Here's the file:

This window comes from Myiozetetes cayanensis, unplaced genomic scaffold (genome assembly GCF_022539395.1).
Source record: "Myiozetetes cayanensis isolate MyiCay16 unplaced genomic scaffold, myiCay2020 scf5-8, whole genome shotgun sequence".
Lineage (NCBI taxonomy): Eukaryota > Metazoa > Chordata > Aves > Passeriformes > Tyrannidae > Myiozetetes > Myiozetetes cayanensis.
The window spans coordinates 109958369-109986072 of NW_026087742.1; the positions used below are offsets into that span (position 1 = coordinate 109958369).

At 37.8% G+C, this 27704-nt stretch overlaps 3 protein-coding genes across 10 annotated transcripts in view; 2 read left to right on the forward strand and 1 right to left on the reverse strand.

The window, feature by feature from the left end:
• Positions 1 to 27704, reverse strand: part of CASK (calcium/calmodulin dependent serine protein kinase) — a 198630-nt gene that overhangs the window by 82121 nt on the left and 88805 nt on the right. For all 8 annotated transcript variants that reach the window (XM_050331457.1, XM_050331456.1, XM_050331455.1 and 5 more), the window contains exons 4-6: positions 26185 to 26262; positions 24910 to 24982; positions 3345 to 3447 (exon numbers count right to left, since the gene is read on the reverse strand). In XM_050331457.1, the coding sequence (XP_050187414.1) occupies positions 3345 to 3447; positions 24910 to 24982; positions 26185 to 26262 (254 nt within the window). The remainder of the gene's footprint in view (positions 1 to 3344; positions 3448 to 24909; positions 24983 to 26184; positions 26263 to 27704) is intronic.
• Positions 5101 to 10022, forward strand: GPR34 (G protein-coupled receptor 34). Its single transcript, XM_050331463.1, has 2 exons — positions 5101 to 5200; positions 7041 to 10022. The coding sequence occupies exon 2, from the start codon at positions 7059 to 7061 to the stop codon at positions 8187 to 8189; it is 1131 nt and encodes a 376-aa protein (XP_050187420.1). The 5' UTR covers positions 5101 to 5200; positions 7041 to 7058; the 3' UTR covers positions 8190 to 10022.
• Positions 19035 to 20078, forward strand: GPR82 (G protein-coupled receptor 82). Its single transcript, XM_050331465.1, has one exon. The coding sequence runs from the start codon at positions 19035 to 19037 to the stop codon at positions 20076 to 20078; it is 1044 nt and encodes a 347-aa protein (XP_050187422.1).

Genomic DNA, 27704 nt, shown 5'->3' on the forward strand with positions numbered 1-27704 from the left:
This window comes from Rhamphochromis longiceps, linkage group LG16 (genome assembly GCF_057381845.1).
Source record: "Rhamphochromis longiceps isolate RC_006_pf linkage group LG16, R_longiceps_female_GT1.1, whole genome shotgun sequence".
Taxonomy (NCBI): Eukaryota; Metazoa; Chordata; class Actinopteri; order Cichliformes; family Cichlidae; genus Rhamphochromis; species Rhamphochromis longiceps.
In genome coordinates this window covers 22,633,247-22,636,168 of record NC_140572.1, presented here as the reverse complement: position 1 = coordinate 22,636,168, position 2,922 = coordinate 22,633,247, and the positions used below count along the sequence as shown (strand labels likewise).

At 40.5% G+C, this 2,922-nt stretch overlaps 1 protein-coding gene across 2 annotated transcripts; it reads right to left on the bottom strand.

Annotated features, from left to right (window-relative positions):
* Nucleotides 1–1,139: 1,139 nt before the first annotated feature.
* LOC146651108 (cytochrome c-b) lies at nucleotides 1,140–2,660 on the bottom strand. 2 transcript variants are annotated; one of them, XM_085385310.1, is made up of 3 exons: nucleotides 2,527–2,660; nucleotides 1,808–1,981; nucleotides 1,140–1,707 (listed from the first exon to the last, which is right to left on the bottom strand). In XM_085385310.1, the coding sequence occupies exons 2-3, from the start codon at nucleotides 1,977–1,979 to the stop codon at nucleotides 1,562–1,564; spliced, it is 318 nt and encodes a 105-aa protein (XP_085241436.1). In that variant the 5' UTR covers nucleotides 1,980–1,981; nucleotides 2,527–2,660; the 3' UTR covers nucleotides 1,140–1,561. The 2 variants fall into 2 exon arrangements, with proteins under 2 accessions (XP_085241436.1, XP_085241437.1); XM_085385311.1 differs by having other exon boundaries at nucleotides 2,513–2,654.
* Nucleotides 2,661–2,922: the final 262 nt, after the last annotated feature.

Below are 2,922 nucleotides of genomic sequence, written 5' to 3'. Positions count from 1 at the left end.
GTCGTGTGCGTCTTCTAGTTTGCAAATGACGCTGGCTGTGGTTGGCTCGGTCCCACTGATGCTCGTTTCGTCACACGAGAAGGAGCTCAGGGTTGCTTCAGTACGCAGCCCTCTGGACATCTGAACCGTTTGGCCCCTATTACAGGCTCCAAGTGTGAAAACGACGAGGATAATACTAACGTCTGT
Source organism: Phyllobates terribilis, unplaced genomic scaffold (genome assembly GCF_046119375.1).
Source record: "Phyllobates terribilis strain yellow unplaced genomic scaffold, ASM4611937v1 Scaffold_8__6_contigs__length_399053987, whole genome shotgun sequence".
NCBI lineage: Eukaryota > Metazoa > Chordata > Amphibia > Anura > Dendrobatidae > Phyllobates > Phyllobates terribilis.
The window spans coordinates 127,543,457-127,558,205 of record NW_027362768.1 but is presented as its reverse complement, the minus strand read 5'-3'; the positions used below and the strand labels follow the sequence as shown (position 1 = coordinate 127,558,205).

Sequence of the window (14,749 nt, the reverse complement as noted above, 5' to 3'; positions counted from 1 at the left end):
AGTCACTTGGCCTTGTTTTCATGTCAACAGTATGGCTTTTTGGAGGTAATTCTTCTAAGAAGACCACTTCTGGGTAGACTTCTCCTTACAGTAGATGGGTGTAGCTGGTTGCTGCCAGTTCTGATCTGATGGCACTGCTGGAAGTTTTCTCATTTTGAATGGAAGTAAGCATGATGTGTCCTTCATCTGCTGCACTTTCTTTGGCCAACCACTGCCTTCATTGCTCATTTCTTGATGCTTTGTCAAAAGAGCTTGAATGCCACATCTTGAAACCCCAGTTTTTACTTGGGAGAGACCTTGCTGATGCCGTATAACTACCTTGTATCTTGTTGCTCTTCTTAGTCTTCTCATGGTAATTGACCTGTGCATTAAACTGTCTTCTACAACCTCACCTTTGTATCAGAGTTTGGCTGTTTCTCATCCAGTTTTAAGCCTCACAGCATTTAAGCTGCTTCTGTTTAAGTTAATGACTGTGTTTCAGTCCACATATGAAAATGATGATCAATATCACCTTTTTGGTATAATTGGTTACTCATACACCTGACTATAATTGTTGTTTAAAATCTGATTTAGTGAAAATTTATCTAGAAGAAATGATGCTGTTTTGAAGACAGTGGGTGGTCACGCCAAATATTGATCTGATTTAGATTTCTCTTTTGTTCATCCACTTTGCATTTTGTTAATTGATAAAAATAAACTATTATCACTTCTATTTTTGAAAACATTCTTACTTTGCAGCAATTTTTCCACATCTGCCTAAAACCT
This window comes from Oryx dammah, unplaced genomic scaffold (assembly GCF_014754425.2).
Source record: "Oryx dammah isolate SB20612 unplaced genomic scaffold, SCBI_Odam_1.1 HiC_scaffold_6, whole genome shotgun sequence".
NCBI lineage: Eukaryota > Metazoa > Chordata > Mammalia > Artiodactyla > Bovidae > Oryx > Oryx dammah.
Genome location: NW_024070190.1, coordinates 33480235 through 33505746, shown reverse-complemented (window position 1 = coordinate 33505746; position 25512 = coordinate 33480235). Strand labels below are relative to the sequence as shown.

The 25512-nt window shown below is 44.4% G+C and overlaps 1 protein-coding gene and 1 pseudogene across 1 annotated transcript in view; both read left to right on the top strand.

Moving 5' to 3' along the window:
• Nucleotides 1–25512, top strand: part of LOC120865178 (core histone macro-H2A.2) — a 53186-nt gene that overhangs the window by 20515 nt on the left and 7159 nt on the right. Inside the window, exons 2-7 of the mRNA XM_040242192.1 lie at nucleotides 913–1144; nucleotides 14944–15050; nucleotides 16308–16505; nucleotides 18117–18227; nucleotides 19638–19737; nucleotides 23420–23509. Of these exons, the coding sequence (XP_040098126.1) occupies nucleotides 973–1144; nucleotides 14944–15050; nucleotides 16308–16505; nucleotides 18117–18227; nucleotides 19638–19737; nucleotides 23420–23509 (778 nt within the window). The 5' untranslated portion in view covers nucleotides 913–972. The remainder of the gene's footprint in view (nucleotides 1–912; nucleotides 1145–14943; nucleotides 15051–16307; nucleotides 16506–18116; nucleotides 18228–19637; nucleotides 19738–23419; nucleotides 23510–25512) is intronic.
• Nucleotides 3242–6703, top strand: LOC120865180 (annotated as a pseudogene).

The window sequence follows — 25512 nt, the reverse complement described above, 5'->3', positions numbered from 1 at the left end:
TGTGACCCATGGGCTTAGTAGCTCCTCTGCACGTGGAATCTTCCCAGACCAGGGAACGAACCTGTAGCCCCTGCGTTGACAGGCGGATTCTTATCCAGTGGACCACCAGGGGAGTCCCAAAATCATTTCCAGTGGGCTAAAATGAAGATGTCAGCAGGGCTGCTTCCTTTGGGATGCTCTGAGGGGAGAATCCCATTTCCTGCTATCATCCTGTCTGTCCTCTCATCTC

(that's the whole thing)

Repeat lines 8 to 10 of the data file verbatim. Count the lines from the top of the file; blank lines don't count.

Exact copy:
• Positions 5101 to 10022, forward strand: GPR34 (G protein-coupled receptor 34). Its single transcript, XM_050331463.1, has 2 exons — positions 5101 to 5200; positions 7041 to 10022. The coding sequence occupies exon 2, from the start codon at positions 7059 to 7061 to the stop codon at positions 8187 to 8189; it is 1131 nt and encodes a 376-aa protein (XP_050187420.1). The 5' UTR covers positions 5101 to 5200; positions 7041 to 7058; the 3' UTR covers positions 8190 to 10022.
• Positions 19035 to 20078, forward strand: GPR82 (G protein-coupled receptor 82). Its single transcript, XM_050331465.1, has one exon. The coding sequence runs from the start codon at positions 19035 to 19037 to the stop codon at positions 20076 to 20078; it is 1044 nt and encodes a 347-aa protein (XP_050187422.1).

Genomic DNA, 27704 nt, shown 5'->3' on the forward strand with positions numbered 1-27704 from the left: